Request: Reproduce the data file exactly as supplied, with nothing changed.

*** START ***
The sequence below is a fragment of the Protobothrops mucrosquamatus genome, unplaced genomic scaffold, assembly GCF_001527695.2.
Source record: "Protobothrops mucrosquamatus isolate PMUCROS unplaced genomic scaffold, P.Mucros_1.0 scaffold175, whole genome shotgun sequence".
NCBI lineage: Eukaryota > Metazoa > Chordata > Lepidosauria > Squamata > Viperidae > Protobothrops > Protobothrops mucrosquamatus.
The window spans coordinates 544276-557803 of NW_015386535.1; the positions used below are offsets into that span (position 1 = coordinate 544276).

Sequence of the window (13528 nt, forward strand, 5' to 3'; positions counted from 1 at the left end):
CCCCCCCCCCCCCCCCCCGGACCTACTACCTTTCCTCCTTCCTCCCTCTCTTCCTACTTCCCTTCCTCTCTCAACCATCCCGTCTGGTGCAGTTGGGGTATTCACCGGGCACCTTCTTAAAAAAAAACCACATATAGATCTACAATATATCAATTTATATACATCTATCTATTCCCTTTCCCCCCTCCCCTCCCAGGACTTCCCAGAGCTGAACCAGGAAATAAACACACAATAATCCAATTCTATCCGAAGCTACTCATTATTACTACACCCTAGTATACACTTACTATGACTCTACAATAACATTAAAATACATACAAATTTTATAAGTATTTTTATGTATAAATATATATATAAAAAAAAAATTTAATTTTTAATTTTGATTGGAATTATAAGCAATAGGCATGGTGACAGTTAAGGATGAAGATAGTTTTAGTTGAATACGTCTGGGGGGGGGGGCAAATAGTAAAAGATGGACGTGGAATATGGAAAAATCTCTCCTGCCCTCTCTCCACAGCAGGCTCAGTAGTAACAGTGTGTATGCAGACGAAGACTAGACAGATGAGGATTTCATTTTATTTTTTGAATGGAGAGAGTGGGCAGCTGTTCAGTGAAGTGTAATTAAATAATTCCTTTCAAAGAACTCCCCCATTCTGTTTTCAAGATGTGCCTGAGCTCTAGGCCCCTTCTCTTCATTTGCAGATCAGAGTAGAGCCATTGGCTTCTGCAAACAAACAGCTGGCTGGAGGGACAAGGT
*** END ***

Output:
The sequence below is a fragment of the Protobothrops mucrosquamatus genome, unplaced genomic scaffold, assembly GCF_001527695.2.
Source record: "Protobothrops mucrosquamatus isolate PMUCROS unplaced genomic scaffold, P.Mucros_1.0 scaffold175, whole genome shotgun sequence".
NCBI lineage: Eukaryota > Metazoa > Chordata > Lepidosauria > Squamata > Viperidae > Protobothrops > Protobothrops mucrosquamatus.
The window spans coordinates 544276-557803 of NW_015386535.1; the positions used below are offsets into that span (position 1 = coordinate 544276).

Sequence of the window (13528 nt, forward strand, 5' to 3'; positions counted from 1 at the left end):
CCCCCCCCCCCCCCCCCCGGACCTACTACCTTTCCTCCTTCCTCCCTCTCTTCCTACTTCCCTTCCTCTCTCAACCATCCCGTCTGGTGCAGTTGGGGTATTCACCGGGCACCTTCTTAAAAAAAAACCACATATAGATCTACAATATATCAATTTATATACATCTATCTATTCCCTTTCCCCCCTCCCCTCCCAGGACTTCCCAGAGCTGAACCAGGAAATAAACACACAATAATCCAATTCTATCCGAAGCTACTCATTATTACTACACCCTAGTATACACTTACTATGACTCTACAATAACATTAAAATACATACAAATTTTATAAGTATTTTTATGTATAAATATATATATAAAAAAAAAATTTAATTTTTAATTTTGATTGGAATTATAAGCAATAGGCATGGTGACAGTTAAGGATGAAGATAGTTTTAGTTGAATACGTCTGGGGGGGGGGGCAAATAGTAAAAGATGGACGTGGAATATGGAAAAATCTCTCCTGCCCTCTCTCCACAGCAGGCTCAGTAGTAACAGTGTGTATGCAGACGAAGACTAGACAGATGAGGATTTCATTTTATTTTTTGAATGGAGAGAGTGGGCAGCTGTTCAGTGAAGTGTAATTAAATAATTCCTTTCAAAGAACTCCCCCATTCTGTTTTCAAGATGTGCCTGAGCTCTAGGCCCCTTCTCTTCATTTGCAGATCAGAGTAGAGCCATTGGCTTCTGCAAACAAACAGCTGGCTGGAGGGACAAGGT